On Tuesday, July 5th, Joe Bob Briggs will be at Chicago’s Music Box Theatre for a double feature to get that grey matter between your ears working in overdrive! They will be screening The Brain (1988), which stars David Gale (Dr. Hill from Re-Animator) and a giant brain that flies around eating people! This one is a real hoot! After that will be a screening of Frank Henenlotter’s Brain Damage (1989), about a worm-like parasite that drugs his hosts to get them to help him get food, which of course, is brains!
Tickets are $25 and Joe Bob will be there hanging out in the Music Box Lounge before and after each film, as well as selling exclusive merchandise and doing a meet-and-greet with autographs for ticket holders. For all the information, head over to the Music Box website HERE!
Brain Damage (1988)
Directed by Frank Henenlotter
Starring Rick Hearst, Gordon MacDonald, Jennifer Lowry, Theo Barnes, Lucille Saint-Peter, Vicki Darnell
I’m sure everyone reading this is familiar with this strange and twisted Faustian tale, that could only come from the mind of the man who gave us Basket Case (1982), writer/director Frank Henenlotter. If you haven’t, then I’m not sure what cave you’ve been living in for the last 30 years, but you need to pick it up now and watch it. It will change your life. Okay..maybe not change it, but definitely put a lot more entertainment in it. And there is even a message in there too! I mean, how can you have a tale about a parasitic creature, that looks like a cross between a turd and a deformed penis, that gets you hooked on a hallucinogenic drug that it emits, if only to keep you in control. Sure, there is a huge drug/addiction parable here, as well as the old fable of selling soul to a devil, but as crazy as it sounds, Henenlotter actually created a very well thought out story and it works quite well. The characters feel like real people, giving the dark and funny story more of an edge than most would probably take it as, about a much too common plague that still exists today. Sure, maybe not played out like it is here, but then it wouldn’t be as fun to watch, would it?
As I mentioned in my earlier report, I had already met Argento years before and gotten a couple of items signed for free. So kept pondering why did I need to do it again, especially since I’d be paying $60g $60 this time? I had brought along my copy of Alan Jones’ book Dario Argento: The Man, The Myths, & the Magic to get signed if I decided to, but was really struggling with it. Lucky for me, that debate was easily decided when a dealer friend of ours graciously offered some extra dealer badges since we hadn’t purchased our tickets yet, which saved us exactly the same amount needed for the Argento signature. So…it was really hard to pass up then since we had just saved that much, right? Funny how fate works out that way.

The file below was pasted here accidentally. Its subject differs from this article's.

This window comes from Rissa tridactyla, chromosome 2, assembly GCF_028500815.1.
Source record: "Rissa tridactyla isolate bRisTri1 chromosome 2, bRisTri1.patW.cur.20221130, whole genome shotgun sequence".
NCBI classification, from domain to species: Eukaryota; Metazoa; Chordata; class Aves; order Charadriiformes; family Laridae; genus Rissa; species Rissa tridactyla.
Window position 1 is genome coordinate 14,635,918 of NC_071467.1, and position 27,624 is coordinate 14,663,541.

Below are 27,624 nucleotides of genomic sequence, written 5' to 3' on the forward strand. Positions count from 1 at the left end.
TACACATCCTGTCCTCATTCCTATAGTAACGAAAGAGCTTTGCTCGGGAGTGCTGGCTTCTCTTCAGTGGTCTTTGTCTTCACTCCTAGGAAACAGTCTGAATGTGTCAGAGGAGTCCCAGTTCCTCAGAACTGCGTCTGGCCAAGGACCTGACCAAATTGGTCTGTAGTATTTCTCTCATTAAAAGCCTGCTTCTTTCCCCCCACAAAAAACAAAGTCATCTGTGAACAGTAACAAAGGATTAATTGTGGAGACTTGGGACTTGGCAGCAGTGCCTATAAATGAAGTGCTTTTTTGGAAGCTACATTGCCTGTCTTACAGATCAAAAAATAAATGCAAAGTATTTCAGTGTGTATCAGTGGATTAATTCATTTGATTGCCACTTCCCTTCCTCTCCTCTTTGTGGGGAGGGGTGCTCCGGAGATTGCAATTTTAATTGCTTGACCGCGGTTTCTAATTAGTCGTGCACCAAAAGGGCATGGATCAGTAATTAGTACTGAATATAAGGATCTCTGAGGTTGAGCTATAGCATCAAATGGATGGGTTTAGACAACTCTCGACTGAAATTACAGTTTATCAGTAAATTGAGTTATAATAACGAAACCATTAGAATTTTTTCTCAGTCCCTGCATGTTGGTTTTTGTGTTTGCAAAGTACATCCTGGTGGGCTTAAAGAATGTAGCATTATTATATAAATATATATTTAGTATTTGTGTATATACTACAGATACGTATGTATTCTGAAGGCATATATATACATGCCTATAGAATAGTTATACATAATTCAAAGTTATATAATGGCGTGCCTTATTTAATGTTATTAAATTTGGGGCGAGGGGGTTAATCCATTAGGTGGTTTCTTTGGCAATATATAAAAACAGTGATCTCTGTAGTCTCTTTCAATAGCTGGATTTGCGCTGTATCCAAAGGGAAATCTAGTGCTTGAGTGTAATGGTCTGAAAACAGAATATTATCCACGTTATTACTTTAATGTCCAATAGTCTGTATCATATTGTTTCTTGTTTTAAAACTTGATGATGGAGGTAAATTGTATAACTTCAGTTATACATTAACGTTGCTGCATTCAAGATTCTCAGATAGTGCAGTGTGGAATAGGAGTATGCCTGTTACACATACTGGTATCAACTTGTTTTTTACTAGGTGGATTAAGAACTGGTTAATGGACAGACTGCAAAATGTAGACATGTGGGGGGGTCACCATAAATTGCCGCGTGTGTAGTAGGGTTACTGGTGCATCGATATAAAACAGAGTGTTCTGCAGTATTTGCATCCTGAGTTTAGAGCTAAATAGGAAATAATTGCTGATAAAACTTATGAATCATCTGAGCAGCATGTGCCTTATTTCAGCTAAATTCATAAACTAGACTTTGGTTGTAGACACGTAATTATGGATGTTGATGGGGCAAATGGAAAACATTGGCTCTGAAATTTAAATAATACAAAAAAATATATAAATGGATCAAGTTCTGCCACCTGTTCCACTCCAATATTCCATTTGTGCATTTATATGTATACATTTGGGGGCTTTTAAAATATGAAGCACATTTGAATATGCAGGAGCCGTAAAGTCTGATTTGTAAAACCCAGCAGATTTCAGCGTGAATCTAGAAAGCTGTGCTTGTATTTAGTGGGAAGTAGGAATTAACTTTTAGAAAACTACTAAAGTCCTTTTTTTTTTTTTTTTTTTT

Granted, the real reason we were here was for our buddy Bryan Martinez to meet the Maestro, since he is not only a fan of Argento’s work, but because this director was a huge influence on him, which would later come out creatively with Bryan’s show The Giallo Room. To say that he was a little excited is a slight understatement. We decided that getting in line right away Friday would be the best bet, since it was early, the line wasn’t that big with maybe a dozen people already in line. Plus, you want to get to Argento early before he gets worn out by all the people coming to see him. I mean, the guy is in his mid-70s after all. Once Argento came down and started, it went pretty quick. I went first and held out my book to him. He paged through it a bit, signed it, then looked up and said “Very good book!” I then sat down next to him for the photo. The guy handling the camera shots was very nice about the whole thing, taking several shots to make sure he got a good one in there. Very different than some of the cattle drives that I’ve seen/heard of before. Argento seemed to be full of spirits and really happy to be there.